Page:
[TIP] Meta-test methods...
dgou at mac.com
Thu Apr 23 06:06:42 PDT 2009
On or about 2009 Apr 23, at 1:14 AM, C. Titus Brown indited:
> Anyway, I double-dare you to make this:
> work nicely without decorators.
??? With decorators, you mean?
> -> I'm now convinced that explicit use of decorators is the right
> way to
> -> go.
> ...says the man not supporting python2.3 ;)
Nose doesn't support it either. The hackery for detecting generators
imports symbolic constants from the compiler which don't exist until >
2.4 (the version I use). I tracked it down after PyCon, but no longer
recall if you need 2.5 or 2.6 for that to be defined. It "works"
because the import failure has a fall back to defining the same
constant value, the comment there is misleading since it is not just
IronPython, but older versions of CPython don't define that constant
> -> Maybe, just maybe, a naming convention that would parallel the
> -> unittest notion of all methods starting with the name 'test'
> would be
> -> acceptable.
> I musta missed something. That's exactly what nose (and py.test) do.
No, they don't. Take a look at:
Both that code and the code in py.test access func.func_code.co_flags
and check for generator-ness.
Using the 'is a generator' test is a hack, and utterly fails to
generalize to a mechanism that permits the general Pythonic notion of
sequence to be used instead. As I said earlier in this thread, at
first I swooned and thought that was cool. But upon further reflection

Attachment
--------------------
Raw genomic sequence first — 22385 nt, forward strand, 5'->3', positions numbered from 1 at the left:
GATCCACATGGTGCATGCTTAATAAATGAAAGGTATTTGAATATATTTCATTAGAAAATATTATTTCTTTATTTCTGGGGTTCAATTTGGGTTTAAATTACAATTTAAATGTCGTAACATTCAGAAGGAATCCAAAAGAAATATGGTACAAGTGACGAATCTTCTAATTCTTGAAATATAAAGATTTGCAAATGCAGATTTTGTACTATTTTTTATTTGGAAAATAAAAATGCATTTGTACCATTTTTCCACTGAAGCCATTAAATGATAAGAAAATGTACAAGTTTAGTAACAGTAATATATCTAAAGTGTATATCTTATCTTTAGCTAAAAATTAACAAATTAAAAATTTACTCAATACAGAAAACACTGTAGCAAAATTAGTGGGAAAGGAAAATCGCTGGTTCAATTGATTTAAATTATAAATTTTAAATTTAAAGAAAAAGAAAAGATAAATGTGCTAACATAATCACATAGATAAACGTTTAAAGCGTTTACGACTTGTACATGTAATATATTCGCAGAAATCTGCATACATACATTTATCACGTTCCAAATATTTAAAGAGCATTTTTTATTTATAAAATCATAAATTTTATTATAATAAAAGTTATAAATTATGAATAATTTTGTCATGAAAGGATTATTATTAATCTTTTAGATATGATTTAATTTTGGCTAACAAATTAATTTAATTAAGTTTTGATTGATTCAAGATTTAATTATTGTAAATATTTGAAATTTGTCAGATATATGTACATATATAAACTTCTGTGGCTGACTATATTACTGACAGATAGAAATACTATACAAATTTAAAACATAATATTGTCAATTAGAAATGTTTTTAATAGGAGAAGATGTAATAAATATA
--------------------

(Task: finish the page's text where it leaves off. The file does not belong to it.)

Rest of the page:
I came to my senses and realized it was just a hack.
You said that 2.3 not being compatible with decorators was an issue. I
have two responses to that:
def <my meta test method....>
<my meta test method....>.is_meta_method = True
is not as ugly as you might think, and it is explicit.
However, I understand the beauty/simplicity/etc. of decorators and
will concede that the lack of them could be an issue.
An alternative (and I haven't had time to consider if it is better or
just different) is to use a naming convention the way current test
discovery is done. ("Names are hard" and I don't claim to have yet
chosen a reasonable candidate prefix...)
(I am finding it very curious to be taking a more radically simplistic
stance than Titus...)
> -> Really glad I'm not using nose.
Yes, it is full of all kinds of general functionality I do not need
and is missing what I do need, which is why I have my own variant on
unit test. And which is why I disagree with Jesse that nose is an
appropriate substrate for functional and device testing. There might
be a common substrate, but nose, or py.test, as they stand now, and as
they have signaled their forward directions, are not it.
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